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No nod for Salwa Judum


As Dhanai Kishor sipped tea at a roadside dhaba, four gun-toting policemen stood guard. That’s all there is left to the status of the president of Nagarik Suraksha Samiti (NSS), besides a state-gifted vehicle to travel.

Kishor is a disappointed man. Last year, his outfit was responsible for eliminating as many as 13 Naxalities, besides having got several arrested.

But instead of encouraging them further, the police have distanced itself from the activities of their group, which is quite similar to that of Salwa Judum in the neighbouring state of Chhattisgarh. Kishor’s team still operates in East Singhbhum and in Mayurbhanj district of Orissa. But the going has got tougher with time.

“Support from the police is not consistent anymore,” he adds.

Unlike Chhattisgarh, where Opposition leader Mahendra Karma and the ruling BJP have joined hands to promote Salwa Judum, Jharkhand has decided to follow a different path.

In a move that has taken many by surprise and is likely to start off a debate on Salwa Judum in the several Naxalite-affected states, opposition to the state-supported vigilante groups has not come from human rights groups or NGOs. It has come from within the Jharkhand police itself.

Top police officials believe Salwa Judum is deepening fissures within the tribal society in Bastar. The so-called “peace march” has created clear-cut divisions, which could well result in a “civil war” of sorts, they say.

In 2005, Kishor had initiated the move of grouping together villagers to fight the Naxalites. The government had supported the basic idea, but it had its own reservations and questions on state-sponsored measures.

“We don’t think Salwa Judum is working. It is not right for Jharkhand,” a top police officer in Ranchi said very clearly.

The police reaction has been questioned by some. Especially, as they point out, 16 of the 22 states are Naxalite-affected. And what’s leading to it is the complete breakdown of any form of governance in the state. In Dantewada district, the nucleus of Salwa Judum, hundreds of villagers remain in camps protected by policemen.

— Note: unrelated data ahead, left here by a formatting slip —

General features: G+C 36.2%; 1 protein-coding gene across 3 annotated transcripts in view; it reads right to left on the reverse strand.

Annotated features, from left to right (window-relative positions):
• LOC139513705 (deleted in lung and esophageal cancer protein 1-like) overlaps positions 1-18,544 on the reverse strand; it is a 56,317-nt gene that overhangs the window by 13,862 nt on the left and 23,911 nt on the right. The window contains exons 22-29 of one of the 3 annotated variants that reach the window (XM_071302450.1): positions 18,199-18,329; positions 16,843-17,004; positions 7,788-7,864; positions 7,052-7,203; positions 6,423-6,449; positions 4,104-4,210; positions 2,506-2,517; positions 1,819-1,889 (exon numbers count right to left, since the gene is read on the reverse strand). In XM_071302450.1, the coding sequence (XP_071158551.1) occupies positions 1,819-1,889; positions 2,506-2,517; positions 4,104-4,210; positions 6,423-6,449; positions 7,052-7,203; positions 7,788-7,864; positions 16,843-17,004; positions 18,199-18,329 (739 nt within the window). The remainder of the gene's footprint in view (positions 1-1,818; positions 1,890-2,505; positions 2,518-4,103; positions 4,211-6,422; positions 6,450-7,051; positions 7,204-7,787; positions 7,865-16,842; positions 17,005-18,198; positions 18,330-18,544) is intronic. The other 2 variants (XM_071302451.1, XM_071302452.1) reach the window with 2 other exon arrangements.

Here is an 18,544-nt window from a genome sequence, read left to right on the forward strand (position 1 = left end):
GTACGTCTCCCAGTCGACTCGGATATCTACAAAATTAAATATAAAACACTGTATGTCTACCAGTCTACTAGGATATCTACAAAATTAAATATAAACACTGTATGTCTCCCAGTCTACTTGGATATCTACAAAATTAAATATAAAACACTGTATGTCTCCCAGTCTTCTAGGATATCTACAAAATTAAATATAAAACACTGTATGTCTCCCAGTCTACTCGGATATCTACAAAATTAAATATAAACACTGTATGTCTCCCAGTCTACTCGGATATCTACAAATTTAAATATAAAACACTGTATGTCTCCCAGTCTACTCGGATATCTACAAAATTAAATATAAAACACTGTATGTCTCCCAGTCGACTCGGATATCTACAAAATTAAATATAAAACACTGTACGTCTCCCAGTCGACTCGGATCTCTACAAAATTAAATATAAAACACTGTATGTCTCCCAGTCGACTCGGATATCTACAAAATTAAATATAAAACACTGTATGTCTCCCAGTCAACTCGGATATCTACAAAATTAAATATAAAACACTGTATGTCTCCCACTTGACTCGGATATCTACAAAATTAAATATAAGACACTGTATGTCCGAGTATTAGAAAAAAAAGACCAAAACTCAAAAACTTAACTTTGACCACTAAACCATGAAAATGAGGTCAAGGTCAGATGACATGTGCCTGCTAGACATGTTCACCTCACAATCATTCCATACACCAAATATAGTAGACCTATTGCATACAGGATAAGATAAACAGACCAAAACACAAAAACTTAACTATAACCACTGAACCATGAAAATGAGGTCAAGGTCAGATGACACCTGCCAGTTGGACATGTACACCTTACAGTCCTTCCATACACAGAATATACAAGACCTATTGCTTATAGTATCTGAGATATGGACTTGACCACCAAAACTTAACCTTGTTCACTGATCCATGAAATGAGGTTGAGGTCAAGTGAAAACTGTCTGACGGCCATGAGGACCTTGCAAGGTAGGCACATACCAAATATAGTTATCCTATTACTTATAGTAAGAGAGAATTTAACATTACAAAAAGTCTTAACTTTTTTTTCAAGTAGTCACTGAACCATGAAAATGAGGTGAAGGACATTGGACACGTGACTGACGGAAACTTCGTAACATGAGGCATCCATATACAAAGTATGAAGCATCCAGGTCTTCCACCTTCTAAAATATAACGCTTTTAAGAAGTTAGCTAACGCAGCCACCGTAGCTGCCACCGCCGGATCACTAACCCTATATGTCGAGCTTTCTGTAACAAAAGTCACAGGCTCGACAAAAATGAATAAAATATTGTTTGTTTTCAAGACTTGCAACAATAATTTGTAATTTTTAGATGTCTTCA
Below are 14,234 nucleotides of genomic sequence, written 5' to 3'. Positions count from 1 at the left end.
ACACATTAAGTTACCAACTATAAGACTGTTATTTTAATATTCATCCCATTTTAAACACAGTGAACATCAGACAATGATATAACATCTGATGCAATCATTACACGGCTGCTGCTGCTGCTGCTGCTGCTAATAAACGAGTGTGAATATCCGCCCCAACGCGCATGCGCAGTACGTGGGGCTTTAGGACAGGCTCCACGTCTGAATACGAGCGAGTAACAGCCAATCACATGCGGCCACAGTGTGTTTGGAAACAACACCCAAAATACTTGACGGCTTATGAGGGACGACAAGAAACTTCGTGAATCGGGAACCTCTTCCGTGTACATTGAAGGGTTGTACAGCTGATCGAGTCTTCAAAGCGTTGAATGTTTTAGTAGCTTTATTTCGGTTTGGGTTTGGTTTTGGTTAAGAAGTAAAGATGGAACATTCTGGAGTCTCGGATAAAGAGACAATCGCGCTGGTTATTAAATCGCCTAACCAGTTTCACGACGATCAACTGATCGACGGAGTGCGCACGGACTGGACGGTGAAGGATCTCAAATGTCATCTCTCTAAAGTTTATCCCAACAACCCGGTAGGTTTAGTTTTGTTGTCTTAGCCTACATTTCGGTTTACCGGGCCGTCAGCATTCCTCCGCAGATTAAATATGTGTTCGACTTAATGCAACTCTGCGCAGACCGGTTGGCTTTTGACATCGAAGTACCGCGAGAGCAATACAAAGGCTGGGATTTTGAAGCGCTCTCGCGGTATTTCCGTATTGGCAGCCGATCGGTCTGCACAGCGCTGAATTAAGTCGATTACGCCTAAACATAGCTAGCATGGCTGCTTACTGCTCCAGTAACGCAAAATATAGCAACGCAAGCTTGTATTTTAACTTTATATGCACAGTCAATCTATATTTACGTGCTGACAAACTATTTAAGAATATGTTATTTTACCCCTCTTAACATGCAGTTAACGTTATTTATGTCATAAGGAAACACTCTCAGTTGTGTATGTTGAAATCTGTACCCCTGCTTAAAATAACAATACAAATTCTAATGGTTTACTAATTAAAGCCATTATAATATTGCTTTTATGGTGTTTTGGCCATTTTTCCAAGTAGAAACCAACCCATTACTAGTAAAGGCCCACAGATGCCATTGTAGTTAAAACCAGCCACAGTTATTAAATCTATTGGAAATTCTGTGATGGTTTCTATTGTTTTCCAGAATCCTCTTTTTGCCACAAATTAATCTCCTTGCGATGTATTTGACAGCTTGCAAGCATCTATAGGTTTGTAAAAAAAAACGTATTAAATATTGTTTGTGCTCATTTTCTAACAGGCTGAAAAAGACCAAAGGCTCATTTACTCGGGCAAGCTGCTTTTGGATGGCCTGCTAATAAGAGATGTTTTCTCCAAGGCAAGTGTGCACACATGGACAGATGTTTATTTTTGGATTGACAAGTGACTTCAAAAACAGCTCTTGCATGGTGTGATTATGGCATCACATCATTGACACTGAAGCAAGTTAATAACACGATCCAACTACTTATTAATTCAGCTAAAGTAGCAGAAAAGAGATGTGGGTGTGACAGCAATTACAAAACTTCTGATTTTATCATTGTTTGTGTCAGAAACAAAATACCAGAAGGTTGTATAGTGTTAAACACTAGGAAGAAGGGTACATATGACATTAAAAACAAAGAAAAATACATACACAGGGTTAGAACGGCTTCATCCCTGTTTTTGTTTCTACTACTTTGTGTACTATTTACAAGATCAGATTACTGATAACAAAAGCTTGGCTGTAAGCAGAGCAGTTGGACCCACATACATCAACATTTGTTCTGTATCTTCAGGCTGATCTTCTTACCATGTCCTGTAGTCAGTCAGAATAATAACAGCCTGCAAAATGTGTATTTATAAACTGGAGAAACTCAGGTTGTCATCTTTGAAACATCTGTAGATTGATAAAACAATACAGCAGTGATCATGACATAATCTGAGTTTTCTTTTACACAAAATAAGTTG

Many of them have been killed by their fellow villagers, who have decided to side with the Naxalites, instead of joining these camps. Those in the camp, in turn, have been armed by the state to take on their fellow villagers, now turned foes. Between them a battleline has been drawn and where it can lead to is anybody’s guess.

“Living conditions in these camps are miserable,” said Tridib Ghosh, a member of the People’s Union for Civil Liberties (PUCL). Ghosh admitted there was a lot in the state that had changed. The biggest problem today was the total lack of governance.

In the past five years, the state has taken few initiatives to implement schemes at the grassroots. With growing discontent, the Naxalite threats, too, grew.

An action plan to counter this growing Naxalite movement was prepared a year and a half back. Much time has passed but implementation of the plan has been limited only to modernisation of the police force and increasing fighting capabilities.

The other important aspects of rural economic and political development remain sadly ignored.

The centrally-sponsored Rashtriya Swayam Vikas Yojana, which could have gone far in bringing development, didn’t do well, either. Only 56 per cent of the total plans actually made to the implementation stage. The health and education sectors remain in poor conditions, too. “We are going to ask the Centre for 2,000 schools,” said chief minister Madhu Koda, when asked about future plans.

The state’s allocation for the next fiscal is Rs 6,600 crore, a mere Rs 1,000 crore increase. But to complain about funds alone is just an excuse. The trend shows that utilisation from the Centre is far from desirable.

At the chief minister’s sprawling residence, groups of women protested against the “loot” by government officials in implementing the National Rural Employment Guarantee Scheme. “Force will not help. Making people fight will not really give them their rights,” said Dayamani Barla of the Akhil Bharatiya Pragatisheel Mahila Association.

Therefore, the state’s demand of 40 more companies of paramilitary forces, may prove to be an incomplete exercise. Most districts affected by the Naxalite movement are said to be in the “struggle stage” but pockets in the state are now in the “guerrilla stage”. That may be so, but the police is not encouraging “employment of former convicts” like Kishor, alleged to have been involved in a bank robbery before setting up the NSS.

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posted by Resistance 3/02/2007 09:45:00 AM,

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